Onnie Lee Logan puts her birth “somewhere about 1910″ — birth records were often not filed for Black babies in the South during that time. Onnie’s mother and grandmother, who had been a slave, were also midwives. Even though Onnie delivered nearly all the babies in her community, she nevertheless had to supplement her income by working as a maid. Most of the families she served as midwife could afford to pay her little or nothing.
Alabama encouraged local health departments in 1976 to revoke all permits of non-nurse midwives, but Onnie held such a reputation that she was allowed to continue her practice until 1984. In the same year, Onnie met Katherine Clark, who had come to Mobile to teach English at the University of South Alabama. Katherine helped Onnie to bypass her literacy barriers by recording many hours of Onnie’s stories and editing them into what became Motherwit: An Alabama Midwife’s Story. Onnie passed away in July of 1995. For more information see this New York Times article.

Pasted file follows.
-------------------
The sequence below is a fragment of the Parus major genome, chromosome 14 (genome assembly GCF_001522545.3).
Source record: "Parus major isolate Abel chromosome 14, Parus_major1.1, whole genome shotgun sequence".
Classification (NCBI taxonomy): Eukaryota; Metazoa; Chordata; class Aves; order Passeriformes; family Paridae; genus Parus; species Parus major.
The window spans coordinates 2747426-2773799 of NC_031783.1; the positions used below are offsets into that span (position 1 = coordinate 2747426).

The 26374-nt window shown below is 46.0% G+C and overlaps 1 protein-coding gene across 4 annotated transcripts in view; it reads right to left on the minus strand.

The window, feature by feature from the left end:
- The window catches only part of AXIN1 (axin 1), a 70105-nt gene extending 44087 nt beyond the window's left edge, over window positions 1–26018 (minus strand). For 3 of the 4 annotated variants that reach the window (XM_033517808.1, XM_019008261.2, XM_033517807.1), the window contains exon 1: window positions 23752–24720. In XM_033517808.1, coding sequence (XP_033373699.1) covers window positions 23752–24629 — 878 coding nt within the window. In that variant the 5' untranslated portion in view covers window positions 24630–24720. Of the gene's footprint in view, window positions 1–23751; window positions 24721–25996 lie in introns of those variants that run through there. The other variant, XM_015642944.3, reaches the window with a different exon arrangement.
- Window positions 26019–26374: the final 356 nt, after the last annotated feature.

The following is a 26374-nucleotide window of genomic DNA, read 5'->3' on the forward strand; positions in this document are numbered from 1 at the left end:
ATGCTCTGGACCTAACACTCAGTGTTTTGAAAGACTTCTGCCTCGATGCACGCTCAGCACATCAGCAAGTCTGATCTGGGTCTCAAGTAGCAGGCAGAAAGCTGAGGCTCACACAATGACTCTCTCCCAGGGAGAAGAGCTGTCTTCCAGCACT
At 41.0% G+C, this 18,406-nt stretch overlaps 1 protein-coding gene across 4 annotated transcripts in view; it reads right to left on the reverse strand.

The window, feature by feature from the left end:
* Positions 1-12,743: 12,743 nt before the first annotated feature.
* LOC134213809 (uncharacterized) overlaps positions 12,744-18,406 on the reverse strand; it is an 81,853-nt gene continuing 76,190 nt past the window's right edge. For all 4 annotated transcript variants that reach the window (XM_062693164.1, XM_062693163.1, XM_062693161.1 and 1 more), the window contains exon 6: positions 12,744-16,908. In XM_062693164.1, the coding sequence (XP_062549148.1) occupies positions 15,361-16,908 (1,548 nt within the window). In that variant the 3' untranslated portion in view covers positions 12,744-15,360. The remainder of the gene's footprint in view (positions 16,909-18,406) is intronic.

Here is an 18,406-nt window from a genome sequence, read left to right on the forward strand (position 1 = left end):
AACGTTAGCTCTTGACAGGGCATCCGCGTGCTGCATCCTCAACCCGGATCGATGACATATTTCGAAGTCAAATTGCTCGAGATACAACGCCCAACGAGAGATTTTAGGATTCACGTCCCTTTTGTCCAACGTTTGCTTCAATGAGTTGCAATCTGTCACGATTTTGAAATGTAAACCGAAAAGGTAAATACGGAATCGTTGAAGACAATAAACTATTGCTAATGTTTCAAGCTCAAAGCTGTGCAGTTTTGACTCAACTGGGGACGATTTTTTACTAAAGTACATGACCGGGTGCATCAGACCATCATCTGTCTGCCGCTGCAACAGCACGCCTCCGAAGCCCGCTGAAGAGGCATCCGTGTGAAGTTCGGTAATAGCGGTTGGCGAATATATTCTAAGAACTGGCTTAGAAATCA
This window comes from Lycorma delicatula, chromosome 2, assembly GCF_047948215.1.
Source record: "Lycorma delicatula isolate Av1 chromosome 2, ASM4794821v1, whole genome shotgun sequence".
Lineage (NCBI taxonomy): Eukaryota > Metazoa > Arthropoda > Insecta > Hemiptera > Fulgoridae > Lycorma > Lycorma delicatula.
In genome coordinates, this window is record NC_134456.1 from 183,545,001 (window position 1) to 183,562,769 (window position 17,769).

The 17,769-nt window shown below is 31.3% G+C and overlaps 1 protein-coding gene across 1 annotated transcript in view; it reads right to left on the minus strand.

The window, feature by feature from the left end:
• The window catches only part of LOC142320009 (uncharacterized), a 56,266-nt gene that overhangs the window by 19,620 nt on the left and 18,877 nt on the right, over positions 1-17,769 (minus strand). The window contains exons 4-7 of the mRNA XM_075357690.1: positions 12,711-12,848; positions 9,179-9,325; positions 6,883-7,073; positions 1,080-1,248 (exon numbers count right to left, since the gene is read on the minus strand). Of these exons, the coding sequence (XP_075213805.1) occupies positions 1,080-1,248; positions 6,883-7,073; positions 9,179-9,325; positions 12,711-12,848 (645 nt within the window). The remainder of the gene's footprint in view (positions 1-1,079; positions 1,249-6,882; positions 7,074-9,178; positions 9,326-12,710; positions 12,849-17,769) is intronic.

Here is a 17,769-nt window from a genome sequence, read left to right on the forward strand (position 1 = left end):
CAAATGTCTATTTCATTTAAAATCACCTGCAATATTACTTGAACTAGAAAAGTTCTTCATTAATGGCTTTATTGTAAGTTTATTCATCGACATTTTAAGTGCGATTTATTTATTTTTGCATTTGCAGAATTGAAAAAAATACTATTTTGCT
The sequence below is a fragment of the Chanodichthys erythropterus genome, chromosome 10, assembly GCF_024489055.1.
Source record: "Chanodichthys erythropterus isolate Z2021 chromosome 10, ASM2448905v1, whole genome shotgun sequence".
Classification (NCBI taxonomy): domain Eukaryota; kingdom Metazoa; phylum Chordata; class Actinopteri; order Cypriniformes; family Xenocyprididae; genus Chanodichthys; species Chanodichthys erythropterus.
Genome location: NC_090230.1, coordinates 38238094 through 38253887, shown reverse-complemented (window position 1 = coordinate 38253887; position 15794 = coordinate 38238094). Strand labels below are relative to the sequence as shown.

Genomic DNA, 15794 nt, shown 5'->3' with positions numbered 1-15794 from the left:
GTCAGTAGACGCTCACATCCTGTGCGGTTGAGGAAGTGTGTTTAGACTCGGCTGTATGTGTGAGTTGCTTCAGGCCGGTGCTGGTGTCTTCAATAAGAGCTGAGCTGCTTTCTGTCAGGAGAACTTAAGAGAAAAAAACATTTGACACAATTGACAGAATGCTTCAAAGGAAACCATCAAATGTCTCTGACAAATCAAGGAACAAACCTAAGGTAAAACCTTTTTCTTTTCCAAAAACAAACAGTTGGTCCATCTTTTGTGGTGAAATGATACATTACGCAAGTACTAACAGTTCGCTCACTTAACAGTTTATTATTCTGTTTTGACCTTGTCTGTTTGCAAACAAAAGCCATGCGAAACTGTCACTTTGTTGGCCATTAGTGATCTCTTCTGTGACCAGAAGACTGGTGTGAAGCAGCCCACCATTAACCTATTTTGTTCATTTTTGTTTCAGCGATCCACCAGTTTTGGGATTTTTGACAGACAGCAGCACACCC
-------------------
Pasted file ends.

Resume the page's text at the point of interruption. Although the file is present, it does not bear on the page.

This Midwife of the Week post was written by Valerie Meharg. It originated on FoMM’s Facebook page and is archived here on our website for your continued enjoyment!